In league play, a group of 25 players are pooled together in order to form a league. Battles will occur between the players at specific time intervals. You do not have to be online to participate in league play, because the matches play out in an offline state. Ranking in the league is done purely by using each player’s win/loss ratio. Coins are the prize that you earn at the end of each session.

There are zero micro transactions. Cards can only be unlocked by purchasing them with coins. In Lucadian Chronicles, coins are earned by playing the single player campaign, participating in a daily challenge, playing a draft, or participating in the league. It costs 100 coins to purchase a card pack. Each card pack consists of three cards which are separated into 3 main categories, common, uncommon, and rare. At present 100 cards are available in the game.

Lucadian Chronicles challenge

Sounds great. What’s not to like?

The tutorial in Lucadian Chronicles is absolutely fabulous. However, if you ever want to revisit any part of the tutorial, it can only be found in one place. From the main menu, you’ll click on Almanac, then on the next pop up screen click tutorial and revisit any part of it that you would like. If they would add a “?” button spread throughout various parts of the game, it would make accessing the tutorial much easier for everyone.

Lucadian Chronicles does have a grind element if you choose to evolve your cards. There is no way to avoid it. Let’s use an example. I want to level up my green common Poison Toad. Once I’ve placed it into the evolve slot, I will have to use three other green commons in order to evolve the Poison Toad. Now, once it’s evolved, its new level is 2. Next, I want to evolve it to a level 3. I place it in the evolve slot again. I will have to place three other level 2 cards in order to complete this task. Each card can be evolved up to four times. You can see where this process can become long and complicated.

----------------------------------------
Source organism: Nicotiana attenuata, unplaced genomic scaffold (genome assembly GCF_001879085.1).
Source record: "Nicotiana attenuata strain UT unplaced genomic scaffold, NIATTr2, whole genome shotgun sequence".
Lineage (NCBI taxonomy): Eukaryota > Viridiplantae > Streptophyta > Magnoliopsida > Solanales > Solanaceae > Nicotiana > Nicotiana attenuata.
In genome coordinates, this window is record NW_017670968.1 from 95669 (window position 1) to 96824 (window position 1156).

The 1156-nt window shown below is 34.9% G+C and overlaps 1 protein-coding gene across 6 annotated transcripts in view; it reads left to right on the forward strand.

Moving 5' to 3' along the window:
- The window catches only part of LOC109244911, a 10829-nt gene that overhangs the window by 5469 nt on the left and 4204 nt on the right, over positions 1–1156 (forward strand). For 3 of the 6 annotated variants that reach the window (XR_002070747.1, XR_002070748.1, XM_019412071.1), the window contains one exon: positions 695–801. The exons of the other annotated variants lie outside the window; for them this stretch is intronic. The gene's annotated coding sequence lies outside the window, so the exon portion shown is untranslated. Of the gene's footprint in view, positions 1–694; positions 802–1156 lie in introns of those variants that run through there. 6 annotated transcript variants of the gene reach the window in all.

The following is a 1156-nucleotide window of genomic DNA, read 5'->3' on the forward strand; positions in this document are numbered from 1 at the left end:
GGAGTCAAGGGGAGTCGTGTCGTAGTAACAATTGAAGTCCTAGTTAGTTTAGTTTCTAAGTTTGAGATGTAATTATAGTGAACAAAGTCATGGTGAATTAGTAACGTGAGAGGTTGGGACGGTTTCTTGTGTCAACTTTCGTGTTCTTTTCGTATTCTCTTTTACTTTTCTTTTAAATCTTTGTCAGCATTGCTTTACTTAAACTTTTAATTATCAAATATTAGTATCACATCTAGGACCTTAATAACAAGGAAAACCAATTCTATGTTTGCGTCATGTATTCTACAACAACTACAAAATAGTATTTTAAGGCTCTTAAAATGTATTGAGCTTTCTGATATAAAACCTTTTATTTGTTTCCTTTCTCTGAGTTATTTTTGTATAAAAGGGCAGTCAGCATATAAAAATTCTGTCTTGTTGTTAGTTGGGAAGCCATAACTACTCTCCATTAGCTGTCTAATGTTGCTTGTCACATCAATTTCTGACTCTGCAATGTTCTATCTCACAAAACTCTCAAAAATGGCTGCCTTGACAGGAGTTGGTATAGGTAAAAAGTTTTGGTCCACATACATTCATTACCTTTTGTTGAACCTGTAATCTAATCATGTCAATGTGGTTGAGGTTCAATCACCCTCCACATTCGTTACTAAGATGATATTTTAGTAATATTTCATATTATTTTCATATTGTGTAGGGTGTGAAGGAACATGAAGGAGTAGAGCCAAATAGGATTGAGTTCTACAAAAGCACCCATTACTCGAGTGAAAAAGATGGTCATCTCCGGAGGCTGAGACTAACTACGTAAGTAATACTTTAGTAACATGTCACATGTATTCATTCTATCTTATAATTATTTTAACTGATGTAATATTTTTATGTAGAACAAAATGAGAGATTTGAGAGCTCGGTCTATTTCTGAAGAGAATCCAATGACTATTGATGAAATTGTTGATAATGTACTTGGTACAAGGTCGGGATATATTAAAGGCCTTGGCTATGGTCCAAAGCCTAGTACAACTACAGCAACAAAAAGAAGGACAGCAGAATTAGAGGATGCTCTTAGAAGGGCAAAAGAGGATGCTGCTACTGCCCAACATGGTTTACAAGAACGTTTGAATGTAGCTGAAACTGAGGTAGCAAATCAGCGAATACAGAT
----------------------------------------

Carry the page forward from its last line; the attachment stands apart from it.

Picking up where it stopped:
The evolving process is not an uncommon practice and can be found in multiple TCGs. Other TCGs typically approach evolutions by allowing you to use 2 of the same card to upgrade it to a new level. If you do not own a duplicate, then you will have to use more base cards to achieve the same result. I wish the developers would have included this option as part of their evolution process. That would then reduce some of the pointless grind element. Another thing I didn’t like about the evolution process was that I can’t use any three cards of my choosing. They have to be a matching color and of the same type, i.e. common, uncommon, rare. I would prefer this mechanic if I was allowed to destroy any three cards of my choosing instead of being forced to find specific options.

Card Layout

The verdict is in…

Despite my few complaints about Lucadian Chronicles, overall, it’s a great game, especially for the price. I hope to compete against all of you in draft or league. Be on the lookout for Saint KJ!